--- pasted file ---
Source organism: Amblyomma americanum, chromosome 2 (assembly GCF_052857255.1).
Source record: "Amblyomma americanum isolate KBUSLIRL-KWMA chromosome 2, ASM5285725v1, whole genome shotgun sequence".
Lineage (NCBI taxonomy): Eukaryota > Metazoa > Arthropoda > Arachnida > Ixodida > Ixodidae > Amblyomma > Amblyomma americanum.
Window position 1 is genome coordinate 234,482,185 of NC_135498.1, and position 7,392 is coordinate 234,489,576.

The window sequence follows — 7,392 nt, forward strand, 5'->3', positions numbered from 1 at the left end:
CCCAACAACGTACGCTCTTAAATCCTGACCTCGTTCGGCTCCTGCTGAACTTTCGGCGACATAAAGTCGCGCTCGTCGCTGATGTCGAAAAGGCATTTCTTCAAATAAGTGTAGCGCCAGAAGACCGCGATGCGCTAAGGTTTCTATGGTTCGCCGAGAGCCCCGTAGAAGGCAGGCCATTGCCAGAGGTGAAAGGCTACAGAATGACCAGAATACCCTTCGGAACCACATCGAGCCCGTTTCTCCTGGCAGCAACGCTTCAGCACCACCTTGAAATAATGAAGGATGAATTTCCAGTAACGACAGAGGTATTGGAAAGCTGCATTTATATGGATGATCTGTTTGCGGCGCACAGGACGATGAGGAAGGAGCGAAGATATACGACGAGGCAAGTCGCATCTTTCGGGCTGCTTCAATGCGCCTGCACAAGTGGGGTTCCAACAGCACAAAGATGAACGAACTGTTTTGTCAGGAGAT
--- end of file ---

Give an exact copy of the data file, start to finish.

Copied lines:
Source organism: Amblyomma americanum, chromosome 2 (assembly GCF_052857255.1).
Source record: "Amblyomma americanum isolate KBUSLIRL-KWMA chromosome 2, ASM5285725v1, whole genome shotgun sequence".
Lineage (NCBI taxonomy): Eukaryota > Metazoa > Arthropoda > Arachnida > Ixodida > Ixodidae > Amblyomma > Amblyomma americanum.
Window position 1 is genome coordinate 234,482,185 of NC_135498.1, and position 7,392 is coordinate 234,489,576.

The window sequence follows — 7,392 nt, forward strand, 5'->3', positions numbered from 1 at the left end:
CCCAACAACGTACGCTCTTAAATCCTGACCTCGTTCGGCTCCTGCTGAACTTTCGGCGACATAAAGTCGCGCTCGTCGCTGATGTCGAAAAGGCATTTCTTCAAATAAGTGTAGCGCCAGAAGACCGCGATGCGCTAAGGTTTCTATGGTTCGCCGAGAGCCCCGTAGAAGGCAGGCCATTGCCAGAGGTGAAAGGCTACAGAATGACCAGAATACCCTTCGGAACCACATCGAGCCCGTTTCTCCTGGCAGCAACGCTTCAGCACCACCTTGAAATAATGAAGGATGAATTTCCAGTAACGACAGAGGTATTGGAAAGCTGCATTTATATGGATGATCTGTTTGCGGCGCACAGGACGATGAGGAAGGAGCGAAGATATACGACGAGGCAAGTCGCATCTTTCGGGCTGCTTCAATGCGCCTGCACAAGTGGGGTTCCAACAGCACAAAGATGAACGAACTGTTTTGTCAGGAGAT